NEWS… BUT NOT AS YOU KNOW IT
National Grid has clarified why it leaves one of its offices ‘lit up like Blackpool illuminations’ overnight amid an energy crisis.
The UK’s power grid has warned of the possibility of hours-long blackouts this winter to cope with tightening energy supplies amid the invasion of Ukraine.
Yet the company’s office in Warwick was photographed yesterday between 7.30-8pm with the lights left on.
Peter Kearns, 49, works at an office near National Grid’s Electricity System Operator (ESO) headquarters in Warwick Technology Park.
He said: ‘It boiled my blood when I noticed it — it’s rank hypocrisy at its best.
‘The place is lit up like Blackpool illuminations and National Grid of all people should be setting an example to the rest of the country — now more than ever.
‘I just think it’s outrageous that they are failing to heed their own advice and it just feels like a slap in the face for the rest of us when our bills remain obscenely high,’ he added.
A National Grid spokesperson told Metro.co.uk: ‘Our Warwick office houses operational control rooms for gas and electricity where engineers work in shift patterns 24/7 to keep the lights on and gas flowing across the UK.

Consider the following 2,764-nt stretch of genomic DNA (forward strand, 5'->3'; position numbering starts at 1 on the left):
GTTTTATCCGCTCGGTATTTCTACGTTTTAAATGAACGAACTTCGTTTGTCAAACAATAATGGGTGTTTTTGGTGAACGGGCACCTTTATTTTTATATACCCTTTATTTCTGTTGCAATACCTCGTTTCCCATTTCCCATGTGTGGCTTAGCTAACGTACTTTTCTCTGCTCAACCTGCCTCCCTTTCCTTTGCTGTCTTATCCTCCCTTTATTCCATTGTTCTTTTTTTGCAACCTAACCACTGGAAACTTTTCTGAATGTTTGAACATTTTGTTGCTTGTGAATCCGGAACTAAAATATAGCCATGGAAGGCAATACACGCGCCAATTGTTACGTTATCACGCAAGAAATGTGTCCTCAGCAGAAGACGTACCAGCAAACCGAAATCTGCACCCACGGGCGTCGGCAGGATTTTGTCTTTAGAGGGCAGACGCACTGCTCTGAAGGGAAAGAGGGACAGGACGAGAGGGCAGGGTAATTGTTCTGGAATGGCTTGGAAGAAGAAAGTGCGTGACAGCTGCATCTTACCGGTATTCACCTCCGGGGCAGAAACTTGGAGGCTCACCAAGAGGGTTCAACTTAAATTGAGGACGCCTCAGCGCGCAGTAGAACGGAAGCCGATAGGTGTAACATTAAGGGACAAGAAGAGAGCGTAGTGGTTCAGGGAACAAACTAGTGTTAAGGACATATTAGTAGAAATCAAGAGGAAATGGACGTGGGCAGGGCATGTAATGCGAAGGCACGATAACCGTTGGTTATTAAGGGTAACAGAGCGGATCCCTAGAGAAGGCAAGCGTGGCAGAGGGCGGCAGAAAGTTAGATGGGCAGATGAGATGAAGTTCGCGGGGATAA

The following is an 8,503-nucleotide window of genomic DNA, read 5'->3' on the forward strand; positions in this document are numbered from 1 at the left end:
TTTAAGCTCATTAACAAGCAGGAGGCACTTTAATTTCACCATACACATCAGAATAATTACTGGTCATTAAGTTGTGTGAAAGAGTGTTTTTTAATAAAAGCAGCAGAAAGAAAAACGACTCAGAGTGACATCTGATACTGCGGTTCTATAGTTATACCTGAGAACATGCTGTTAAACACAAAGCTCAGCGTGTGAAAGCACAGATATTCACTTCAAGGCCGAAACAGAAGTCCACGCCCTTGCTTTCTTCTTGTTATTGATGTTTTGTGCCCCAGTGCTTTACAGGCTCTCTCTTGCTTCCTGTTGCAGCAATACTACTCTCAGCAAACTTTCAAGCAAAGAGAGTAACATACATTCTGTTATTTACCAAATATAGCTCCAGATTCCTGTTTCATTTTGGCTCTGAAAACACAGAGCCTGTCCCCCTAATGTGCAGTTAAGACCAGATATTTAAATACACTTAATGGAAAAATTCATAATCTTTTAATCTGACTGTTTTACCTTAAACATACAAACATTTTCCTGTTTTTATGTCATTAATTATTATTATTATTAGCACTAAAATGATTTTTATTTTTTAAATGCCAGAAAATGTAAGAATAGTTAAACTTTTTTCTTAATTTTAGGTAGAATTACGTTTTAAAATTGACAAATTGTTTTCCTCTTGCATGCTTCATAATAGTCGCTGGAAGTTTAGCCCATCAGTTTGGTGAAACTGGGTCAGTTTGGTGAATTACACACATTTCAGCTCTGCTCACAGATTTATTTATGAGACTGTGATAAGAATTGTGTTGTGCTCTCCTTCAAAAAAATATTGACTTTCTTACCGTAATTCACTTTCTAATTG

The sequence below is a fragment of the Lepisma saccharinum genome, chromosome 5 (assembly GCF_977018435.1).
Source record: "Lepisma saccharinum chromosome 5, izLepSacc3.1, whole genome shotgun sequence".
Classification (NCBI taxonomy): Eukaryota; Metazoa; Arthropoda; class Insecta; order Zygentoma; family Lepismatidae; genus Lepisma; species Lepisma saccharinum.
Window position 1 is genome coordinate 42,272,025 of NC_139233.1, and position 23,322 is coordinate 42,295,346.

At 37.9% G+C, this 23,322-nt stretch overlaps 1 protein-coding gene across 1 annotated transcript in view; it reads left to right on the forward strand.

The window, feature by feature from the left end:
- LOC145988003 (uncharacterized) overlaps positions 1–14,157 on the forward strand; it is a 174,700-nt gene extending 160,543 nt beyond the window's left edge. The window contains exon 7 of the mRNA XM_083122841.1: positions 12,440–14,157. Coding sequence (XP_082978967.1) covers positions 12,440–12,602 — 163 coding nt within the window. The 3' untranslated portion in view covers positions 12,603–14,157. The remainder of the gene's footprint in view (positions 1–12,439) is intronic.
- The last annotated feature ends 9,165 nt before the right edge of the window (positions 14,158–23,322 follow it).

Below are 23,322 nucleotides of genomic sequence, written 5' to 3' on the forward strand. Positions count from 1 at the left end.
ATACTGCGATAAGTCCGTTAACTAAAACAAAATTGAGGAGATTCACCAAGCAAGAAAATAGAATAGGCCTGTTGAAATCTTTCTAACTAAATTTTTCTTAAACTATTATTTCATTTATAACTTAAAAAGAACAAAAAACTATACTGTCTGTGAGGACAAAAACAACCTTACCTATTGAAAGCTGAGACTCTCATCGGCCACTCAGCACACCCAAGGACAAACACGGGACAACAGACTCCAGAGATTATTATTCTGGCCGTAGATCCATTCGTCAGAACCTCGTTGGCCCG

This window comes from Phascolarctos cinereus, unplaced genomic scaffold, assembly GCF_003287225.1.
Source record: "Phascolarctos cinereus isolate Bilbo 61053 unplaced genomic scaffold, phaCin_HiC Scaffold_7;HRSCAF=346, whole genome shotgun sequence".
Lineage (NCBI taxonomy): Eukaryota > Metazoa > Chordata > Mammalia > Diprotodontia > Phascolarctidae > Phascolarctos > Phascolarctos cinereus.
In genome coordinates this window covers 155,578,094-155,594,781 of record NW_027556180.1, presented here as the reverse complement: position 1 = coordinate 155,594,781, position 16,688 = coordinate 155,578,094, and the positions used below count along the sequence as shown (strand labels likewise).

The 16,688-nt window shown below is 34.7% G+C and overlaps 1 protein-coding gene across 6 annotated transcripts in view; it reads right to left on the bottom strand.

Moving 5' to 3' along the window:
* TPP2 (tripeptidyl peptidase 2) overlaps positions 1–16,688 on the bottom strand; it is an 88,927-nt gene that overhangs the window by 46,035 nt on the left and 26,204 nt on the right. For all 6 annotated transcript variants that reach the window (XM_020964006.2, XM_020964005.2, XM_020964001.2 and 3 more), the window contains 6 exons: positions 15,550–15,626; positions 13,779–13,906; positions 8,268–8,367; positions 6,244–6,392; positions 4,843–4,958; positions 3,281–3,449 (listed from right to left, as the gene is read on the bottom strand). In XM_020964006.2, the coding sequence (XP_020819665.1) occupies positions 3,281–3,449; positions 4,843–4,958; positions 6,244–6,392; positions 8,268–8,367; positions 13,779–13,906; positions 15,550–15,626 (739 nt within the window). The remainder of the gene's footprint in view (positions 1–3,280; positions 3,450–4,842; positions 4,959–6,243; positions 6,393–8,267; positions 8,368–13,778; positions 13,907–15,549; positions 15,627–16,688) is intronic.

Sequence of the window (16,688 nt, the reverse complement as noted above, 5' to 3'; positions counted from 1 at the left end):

‘The building has many energy conserving measures including sensor-controlled lighting which turns itself off automatically if a room is empty.’
National Grid ESO, which transports electricity, issued an unusually early winter outlook report last week urging Brits to brace for three-hour-long blackouts
While the UK produces substantial amounts of its own gas, the grid said: ‘It is clear that the cessation of flows of gas into Europe could have knock-on impacts, including very high prices.’
Gas is one of the main ways the UK produces electricity, with gas-fired power stations generating more than 40% of the nation’s electricity.
But Russia’s invasion of Ukraine ‘means that overall, this is likely to be a challenging winter for energy supply throughout Europe’ as gas shortages loom.
Though ‘unlikely’, with energy supplies unpredictable and increasingly expensive, National Grid said there might be ‘supply interruptions to customers for short periods’ in the months ahead.
This would be the first time the lights would go out across millions of homes in the UK since the 1970s during the miners’ strikes and the oil crisis.
A government spokesperson added: ‘The UK has a secure and diverse energy system.
‘To strengthen this position further, we have put plans in place to secure supply and National Grid, working alongside energy suppliers and Ofgem, will launch a voluntary service to reward users who reduce demand at peak times.’
Metro.co.uk contacted National Grid ESO for comment.
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